There are numerous human languages in the world. Some say the number easily exceeds 5000. Others say it is closer to 7000. Some languages are used in multiple countries and sometimes multiple languages co-exist in one country. Some people speak more than one language and they can translate from one language to another. It is especially essential to have someone (or something) that can translate between multiple languages when people who speak different languages want to communicate each other.
Now, let’s take a look at the world of network of devices. There are still many unknowns about how this new era of “network of devices” will play out, but one thing is for sure. As of today, there are multiple languages (i.e. communication protocols and standards) co-existing to enable devices to talk to each other.
These divergent communication protocols and standards are both a curse and blessing for the industry. A curse because not all devices can talk to each other although they have the ability to talk (i.e. equipped with a communication port such as a radio), but also a blessing because different communication protocols make it possible to do unique things that one protocol may not be able to do. Regardless of whether it is a blessing or curse, it is certainly the reality that multiple communication protocols exist today. Just to name a few, there are MeshScape , Zigbee, Z-wave, and WirelessHART, however; there are probably more than 20 different wireless mesh protocols used in the field as of today.
Why are there so many communication protocols for “network of devices”? These protocols evolved from many different sources. Some of them began through an agreement between multiple companies to make a “designed-by-committee” type of technology. Some of them started as proprietary protocols used by multiple partners or customers and some of them were developed to address more advanced and demanding requirements than others.
It is due to the fact that there are so many different types of applications and requirements that it is virtually impossible for one network protocol to satisfy them all. Naturally, multiple protocols have evolved in wireless mesh network over the last decades to satisfy distinctive applications. Some were focused on specific applications from the beginning, and others did not have a focus and still tried to satisfy all the requirements of various applications (e.g. Zigbee). A lot of these so-called “standards” (most of them are called “standards” although they are really proprietary technologies not usually named as standards) were touted to be able to cover most of applications with one technology, and there were efforts to end the use of other protocols as each of them wanted to the “The One” in the world of the wireless mesh network.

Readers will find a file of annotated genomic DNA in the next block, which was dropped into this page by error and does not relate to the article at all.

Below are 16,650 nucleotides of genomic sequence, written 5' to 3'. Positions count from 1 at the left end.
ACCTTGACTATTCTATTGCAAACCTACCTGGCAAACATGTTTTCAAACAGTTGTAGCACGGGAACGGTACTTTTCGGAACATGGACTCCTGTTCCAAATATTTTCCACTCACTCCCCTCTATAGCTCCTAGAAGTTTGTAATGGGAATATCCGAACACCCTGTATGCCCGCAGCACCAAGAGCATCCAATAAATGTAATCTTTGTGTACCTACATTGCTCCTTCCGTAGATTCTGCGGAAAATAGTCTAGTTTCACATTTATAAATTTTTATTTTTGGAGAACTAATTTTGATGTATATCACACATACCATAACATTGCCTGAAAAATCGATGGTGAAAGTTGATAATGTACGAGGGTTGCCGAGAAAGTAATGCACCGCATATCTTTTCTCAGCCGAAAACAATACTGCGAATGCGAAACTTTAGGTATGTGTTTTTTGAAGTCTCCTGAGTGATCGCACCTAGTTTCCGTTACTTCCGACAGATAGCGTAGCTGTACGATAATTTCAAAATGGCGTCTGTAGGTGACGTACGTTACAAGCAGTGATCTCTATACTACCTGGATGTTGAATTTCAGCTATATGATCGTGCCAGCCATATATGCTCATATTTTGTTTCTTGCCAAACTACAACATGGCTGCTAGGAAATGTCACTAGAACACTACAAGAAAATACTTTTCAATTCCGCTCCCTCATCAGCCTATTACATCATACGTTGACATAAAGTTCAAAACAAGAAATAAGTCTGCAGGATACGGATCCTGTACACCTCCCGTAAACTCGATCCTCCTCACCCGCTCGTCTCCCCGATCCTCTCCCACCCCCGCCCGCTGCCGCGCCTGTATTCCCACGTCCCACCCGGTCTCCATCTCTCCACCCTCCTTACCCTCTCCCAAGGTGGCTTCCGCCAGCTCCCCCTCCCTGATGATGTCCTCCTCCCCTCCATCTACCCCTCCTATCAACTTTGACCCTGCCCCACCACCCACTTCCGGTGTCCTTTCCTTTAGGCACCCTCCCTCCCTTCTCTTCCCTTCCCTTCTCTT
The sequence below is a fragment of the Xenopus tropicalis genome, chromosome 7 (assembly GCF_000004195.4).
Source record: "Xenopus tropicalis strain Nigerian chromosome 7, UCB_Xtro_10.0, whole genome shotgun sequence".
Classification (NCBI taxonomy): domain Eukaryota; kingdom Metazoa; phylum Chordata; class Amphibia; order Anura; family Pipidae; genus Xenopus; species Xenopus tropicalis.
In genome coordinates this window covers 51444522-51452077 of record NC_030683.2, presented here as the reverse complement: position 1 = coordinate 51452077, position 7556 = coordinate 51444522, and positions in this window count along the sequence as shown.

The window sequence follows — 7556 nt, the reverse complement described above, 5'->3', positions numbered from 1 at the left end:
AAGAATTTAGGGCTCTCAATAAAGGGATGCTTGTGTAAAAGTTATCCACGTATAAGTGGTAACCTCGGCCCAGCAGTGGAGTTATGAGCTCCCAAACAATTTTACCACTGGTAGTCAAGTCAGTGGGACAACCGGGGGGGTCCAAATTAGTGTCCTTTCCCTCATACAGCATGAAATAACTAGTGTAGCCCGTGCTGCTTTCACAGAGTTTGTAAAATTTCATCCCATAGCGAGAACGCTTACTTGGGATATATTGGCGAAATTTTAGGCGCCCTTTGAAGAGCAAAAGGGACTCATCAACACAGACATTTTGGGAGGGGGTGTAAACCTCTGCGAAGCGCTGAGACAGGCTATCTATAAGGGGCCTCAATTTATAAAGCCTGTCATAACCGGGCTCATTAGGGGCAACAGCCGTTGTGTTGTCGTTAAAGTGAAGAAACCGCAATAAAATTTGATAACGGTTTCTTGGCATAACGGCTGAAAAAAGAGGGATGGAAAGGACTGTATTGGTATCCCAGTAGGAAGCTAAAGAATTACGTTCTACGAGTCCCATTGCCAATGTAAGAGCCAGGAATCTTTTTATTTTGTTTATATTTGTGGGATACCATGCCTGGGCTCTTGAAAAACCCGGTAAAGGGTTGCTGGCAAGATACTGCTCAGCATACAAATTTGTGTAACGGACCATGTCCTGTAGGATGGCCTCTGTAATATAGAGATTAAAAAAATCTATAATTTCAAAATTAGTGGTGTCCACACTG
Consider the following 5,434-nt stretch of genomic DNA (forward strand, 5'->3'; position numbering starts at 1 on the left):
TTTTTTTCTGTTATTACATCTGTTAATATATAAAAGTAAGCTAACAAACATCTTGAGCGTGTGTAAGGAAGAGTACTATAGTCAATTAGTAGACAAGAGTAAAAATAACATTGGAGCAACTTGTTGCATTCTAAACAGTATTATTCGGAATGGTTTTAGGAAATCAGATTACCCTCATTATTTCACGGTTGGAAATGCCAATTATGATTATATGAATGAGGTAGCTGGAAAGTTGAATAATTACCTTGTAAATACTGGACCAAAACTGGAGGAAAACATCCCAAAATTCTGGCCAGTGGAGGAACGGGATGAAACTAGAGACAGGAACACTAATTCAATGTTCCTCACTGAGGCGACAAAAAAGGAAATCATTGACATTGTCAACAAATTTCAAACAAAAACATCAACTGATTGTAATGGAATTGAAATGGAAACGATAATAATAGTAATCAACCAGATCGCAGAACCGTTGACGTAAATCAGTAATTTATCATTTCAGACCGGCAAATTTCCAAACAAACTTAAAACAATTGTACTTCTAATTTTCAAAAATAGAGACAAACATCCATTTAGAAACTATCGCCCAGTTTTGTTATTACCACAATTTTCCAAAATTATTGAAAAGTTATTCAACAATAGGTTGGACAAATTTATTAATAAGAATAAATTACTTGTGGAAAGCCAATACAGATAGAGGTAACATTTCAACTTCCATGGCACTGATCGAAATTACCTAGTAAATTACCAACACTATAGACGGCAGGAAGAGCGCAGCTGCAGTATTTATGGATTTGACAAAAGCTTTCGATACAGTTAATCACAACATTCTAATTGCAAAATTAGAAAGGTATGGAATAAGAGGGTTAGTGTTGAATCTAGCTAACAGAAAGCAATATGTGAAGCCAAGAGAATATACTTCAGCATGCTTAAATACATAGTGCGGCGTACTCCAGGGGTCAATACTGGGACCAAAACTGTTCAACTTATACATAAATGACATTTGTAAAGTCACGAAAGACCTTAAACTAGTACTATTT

Now, fast forward to today. I attended a conference last week and I was glad to see many people trying to work together rather than destroy each other’s technologies. There was a big discussion about the role of the “gateway” in home automation as the first point of interoperability. This makes perfect sense as there are already many consumer devices on the market based on multiple wireless protocols. It seems that the developers of these multiple protocols finally realize that if they work together, they will most likely all survive in the market one way or another by fulfilling requirements for different applications. With a gateway that can speak multiple network protocols, like a person who can speak multiple languages, network devices will be able to talk to each other and co-exist. What a beautiful world it will be!
That said, there is still one unresolved issue. Even if the gateway can speak to different devices in multiple languages, for example, MeshScape, Zigbee, Z-wave, etc., there will still be a need for one language to speak to the outside world. More importantly, it is critical for the gateway to make all of the devices appear as though they are speaking the same language to the outside world, so that the outside world does not need to be able to speak different languages (i.e. network protocols) to communicate with different devices in the network. The gateway must speak a language that can be the common denominator of all devices.
What can this “common denominator” be? There may be some arguments here, but I believe it will be most likely IP (Internet Protocol). The bulk of the “outside world” of the gateway is already speaking IP as the common language. Why shouldn’t the gateway use it as the common descriptor for devices in the network? People always prefer something they are already familiar with and the whole world is already familiar with IP, therefore I don’t think it will be difficult to understand why IP is the best candidate for the common denominator in the world of the network of devices.